Cisco defines this as a Cisco cross platform protocol classification mechanism.  It can support and identify 1500+ applications and sub-classifications, and Cisco adds new signatures and updates through monthly released protocol packs.  It can identify Ipv4, Ipv6, ipv6 transition mechanisms, a bunch of application like TOR, Skype, MS-Lync, Facetime, Youtube, Office 365 etc.  then you can configure policy based on this.

(ios commands)

Ip NBAR protocol discovery

IP NBAR custom transport

You match the protocol from NBAR when setting up your QOS policy for IWAN and then your TCA levels (Threshold Crossing Alerts).  TCAs are pretty much how they sound, you cross predefined thresholds around jitter, loss, and delay then create an alert that the controller can then act upon for a path.

Netflow – (developed by Cisco) essentially collects IP traffic information and monitors network traffic.  There is Netflow V5 and V9.  Netflow v5 is a fixed packet format and has fields like src and dst Ip, number of packets in the flow, src and dst ports, number of L3 packets in the flow, protocol, Type of Service, TCP flags etc.   PfR also takes advantage of Netflow v9 which adds a cornucopia of extra information to customise and report on, and you can define what you want to report on as well by creating your own custom flexible flow record.

For more information see Netflow V5 export format

For more information on Netflow v9 see Netflow v9 Format

IWAN Monitoringall the PfR stats are exported using Netflow, so it is important to have a monitoring platform that supports Netflow V9 to get the most out of your monitoring for PfR for visibility.


Service Advertisement Framework (SAF)

PFRv3  has a concept of a peering domain or Enterprise domain for service coordination and exchange at the wan edge.  SAF is the underlying technology here.

SAF creates the framework for passing service messages between routers, with SAF forwarders and clients – basically a service advertisement protocol.  There is some considerable detail under the covers, but in IWAN it has been made very simple to configure.  (If you have history here you will remember SAF headers, database, client APIs, Client and Forwarding protocols, transitive forwarders, services etc.  Fortunately improvements mean the exact nature of the underlying mechanisms are improved and hidden now).

In essence the advertisement of the SAF service uses EIGRP as the transport layer for the advertisement, and completely separate to the IP routing protocol you are using to actually forward packets . It also uses link-local multicast for neighbour discovery.

Since you are using EIGRP as the engine for service advertisments then this also comes with split-horizon and DUAL (Diffusing Update Algorithm) to prevent service advertisement loops.

SAF relies on the underlying network and DMVPN in order to know about and communicate with its peers, as through the tunnel they are effectively one hop away. There can be confusion here again, as it easy to see EIGRP and assume this is related to underlying network connectivity, but for SAF, provided there is IP connectivity to the domain Border routers  (i.e. through the DMVPN tunnel) peers can communicate and pass service advertisements between each other as they have established SAF topology awareness and neighbours (peers) through the overlay EIGRP control engine.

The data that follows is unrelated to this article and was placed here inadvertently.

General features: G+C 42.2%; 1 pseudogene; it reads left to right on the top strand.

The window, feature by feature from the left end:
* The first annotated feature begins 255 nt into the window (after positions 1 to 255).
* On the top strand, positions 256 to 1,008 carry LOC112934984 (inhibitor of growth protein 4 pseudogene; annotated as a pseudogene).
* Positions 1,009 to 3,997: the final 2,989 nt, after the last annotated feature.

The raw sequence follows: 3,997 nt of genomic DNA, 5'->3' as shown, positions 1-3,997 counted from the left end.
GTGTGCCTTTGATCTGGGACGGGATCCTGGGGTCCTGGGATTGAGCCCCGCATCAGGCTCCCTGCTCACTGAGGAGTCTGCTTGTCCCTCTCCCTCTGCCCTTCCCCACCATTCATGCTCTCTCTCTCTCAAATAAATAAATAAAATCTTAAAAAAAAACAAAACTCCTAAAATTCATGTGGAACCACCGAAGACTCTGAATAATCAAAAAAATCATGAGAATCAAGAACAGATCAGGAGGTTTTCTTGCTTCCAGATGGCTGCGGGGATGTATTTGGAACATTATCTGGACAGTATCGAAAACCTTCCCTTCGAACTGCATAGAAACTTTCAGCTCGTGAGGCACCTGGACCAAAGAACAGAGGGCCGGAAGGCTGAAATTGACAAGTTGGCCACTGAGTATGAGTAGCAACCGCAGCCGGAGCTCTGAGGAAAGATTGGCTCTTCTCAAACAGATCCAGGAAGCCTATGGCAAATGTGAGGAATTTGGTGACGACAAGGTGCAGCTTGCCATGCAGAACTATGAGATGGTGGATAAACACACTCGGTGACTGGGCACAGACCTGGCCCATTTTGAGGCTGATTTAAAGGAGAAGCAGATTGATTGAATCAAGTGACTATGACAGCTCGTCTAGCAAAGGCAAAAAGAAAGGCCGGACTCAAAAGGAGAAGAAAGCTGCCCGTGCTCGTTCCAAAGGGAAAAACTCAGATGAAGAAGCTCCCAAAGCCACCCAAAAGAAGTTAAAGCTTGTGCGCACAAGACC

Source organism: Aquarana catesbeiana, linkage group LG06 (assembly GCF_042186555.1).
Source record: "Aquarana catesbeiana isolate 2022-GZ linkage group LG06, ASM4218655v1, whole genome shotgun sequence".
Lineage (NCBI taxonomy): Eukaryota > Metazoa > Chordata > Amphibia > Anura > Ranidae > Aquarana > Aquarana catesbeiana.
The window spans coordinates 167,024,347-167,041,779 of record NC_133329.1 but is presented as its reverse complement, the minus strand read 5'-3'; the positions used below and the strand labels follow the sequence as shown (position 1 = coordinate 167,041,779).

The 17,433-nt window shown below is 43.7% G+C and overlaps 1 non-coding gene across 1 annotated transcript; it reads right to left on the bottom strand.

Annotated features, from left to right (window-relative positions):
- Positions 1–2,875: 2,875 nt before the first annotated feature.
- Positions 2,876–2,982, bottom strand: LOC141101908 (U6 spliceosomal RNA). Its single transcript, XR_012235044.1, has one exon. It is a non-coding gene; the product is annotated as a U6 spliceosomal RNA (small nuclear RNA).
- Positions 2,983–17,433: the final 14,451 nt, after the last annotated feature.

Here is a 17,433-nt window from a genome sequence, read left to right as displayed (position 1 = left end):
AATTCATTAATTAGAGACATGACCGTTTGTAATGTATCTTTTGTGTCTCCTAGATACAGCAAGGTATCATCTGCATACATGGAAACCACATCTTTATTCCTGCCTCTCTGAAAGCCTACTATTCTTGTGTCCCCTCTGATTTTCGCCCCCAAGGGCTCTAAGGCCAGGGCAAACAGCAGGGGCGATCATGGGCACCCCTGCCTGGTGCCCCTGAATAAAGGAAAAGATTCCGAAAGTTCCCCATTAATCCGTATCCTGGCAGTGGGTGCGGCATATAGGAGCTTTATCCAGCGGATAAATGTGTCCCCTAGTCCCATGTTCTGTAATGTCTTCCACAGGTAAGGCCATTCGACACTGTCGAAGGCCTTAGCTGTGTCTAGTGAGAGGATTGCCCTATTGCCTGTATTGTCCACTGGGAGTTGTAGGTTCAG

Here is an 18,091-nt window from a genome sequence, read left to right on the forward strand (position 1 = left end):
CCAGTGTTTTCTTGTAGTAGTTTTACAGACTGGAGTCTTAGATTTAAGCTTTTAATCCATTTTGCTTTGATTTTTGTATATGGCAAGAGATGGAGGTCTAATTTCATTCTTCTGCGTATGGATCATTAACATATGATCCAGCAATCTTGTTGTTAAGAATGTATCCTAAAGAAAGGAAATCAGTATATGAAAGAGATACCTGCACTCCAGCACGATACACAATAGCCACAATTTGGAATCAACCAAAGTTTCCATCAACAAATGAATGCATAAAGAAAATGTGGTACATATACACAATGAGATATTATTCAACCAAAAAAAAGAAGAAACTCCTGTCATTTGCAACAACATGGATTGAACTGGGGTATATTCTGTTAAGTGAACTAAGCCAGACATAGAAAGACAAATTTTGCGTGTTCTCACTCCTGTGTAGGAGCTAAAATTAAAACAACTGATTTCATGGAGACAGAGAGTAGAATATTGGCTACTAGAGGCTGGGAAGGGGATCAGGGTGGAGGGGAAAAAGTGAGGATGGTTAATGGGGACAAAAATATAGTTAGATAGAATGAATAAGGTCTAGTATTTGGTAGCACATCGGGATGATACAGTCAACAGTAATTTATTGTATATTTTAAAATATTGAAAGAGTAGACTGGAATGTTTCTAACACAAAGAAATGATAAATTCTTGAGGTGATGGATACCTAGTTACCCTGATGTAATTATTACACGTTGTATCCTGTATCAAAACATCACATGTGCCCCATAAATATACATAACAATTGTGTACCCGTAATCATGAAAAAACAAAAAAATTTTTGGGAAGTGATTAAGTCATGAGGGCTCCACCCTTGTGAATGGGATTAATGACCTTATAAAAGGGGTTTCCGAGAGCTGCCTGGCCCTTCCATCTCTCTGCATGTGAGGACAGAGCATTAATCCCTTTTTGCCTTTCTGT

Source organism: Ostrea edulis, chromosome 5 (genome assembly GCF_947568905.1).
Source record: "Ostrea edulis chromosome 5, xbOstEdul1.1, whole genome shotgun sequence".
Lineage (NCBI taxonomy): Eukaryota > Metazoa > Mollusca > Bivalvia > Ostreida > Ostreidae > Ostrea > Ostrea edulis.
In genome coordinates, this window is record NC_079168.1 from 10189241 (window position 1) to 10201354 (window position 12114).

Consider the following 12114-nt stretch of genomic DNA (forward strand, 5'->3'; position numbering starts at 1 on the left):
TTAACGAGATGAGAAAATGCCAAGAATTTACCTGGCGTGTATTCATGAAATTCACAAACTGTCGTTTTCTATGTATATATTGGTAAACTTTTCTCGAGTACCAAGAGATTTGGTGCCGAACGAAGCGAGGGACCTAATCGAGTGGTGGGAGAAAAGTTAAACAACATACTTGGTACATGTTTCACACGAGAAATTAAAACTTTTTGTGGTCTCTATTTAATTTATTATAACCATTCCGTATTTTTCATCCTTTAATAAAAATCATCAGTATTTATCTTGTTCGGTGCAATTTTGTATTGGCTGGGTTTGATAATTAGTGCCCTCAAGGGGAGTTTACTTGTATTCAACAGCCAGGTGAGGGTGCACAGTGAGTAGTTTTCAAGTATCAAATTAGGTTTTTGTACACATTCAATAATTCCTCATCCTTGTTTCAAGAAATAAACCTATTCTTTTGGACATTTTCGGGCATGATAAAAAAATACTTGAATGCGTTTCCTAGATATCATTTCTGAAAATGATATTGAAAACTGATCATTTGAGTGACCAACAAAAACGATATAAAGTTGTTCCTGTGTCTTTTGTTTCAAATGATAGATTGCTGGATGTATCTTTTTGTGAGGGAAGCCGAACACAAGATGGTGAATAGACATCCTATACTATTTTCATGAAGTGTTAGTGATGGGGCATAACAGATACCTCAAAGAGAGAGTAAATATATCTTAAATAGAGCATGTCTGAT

Also SAF is efficient in that it only sends out incremental updates when advertisement changes occur and does not periodically broadcast/flood service advertisements.

In Iwan you have the concept of a Path

A Path name in IWAN identifies a transport

These Paths are identified with a Path-ID  You manually define the path name and path-id on the Hub and Transit BRs,  they then start sending discovery probes to the branches and these probes contain information about the path:  namely the Path Name, Path-ID and POP-ID.

The Path-ID is unique per site.

Paths in IWAN also have three labels.  Preferred path, Fallback Path and the next Fallback Path, and under each of these labels are three actual paths

For example you might say for this DSCP or this application (e.g EF) your preferred path is MPLS,  for something else the preferred path is Inet1 etc.

Each transport is a Path, and understanding the concept of a Path and Path-ID certainly makes troubleshooting easier when you are looking at traffic that has changed paths, when, and the reason why.

Path of Last Resort

One final bit of confusion in IWAN is that at the Hub you need a BR per transport.  At the branch/CPE you can have 2 transports per router, and if you want to do 3 transports, then you must have a second router for the 3rd transport (There are rumours this will be up to 5 transports per router in a future release, but we wait and see). There is also this thing called Path of Last resort, which some see as, “great, 3 transport are really supported per router. ” Turns out, No!

Basically if all other paths are unreachable, then we can fallback to the path of last resort.  This is not the same as the monitoring and control you get on the other paths.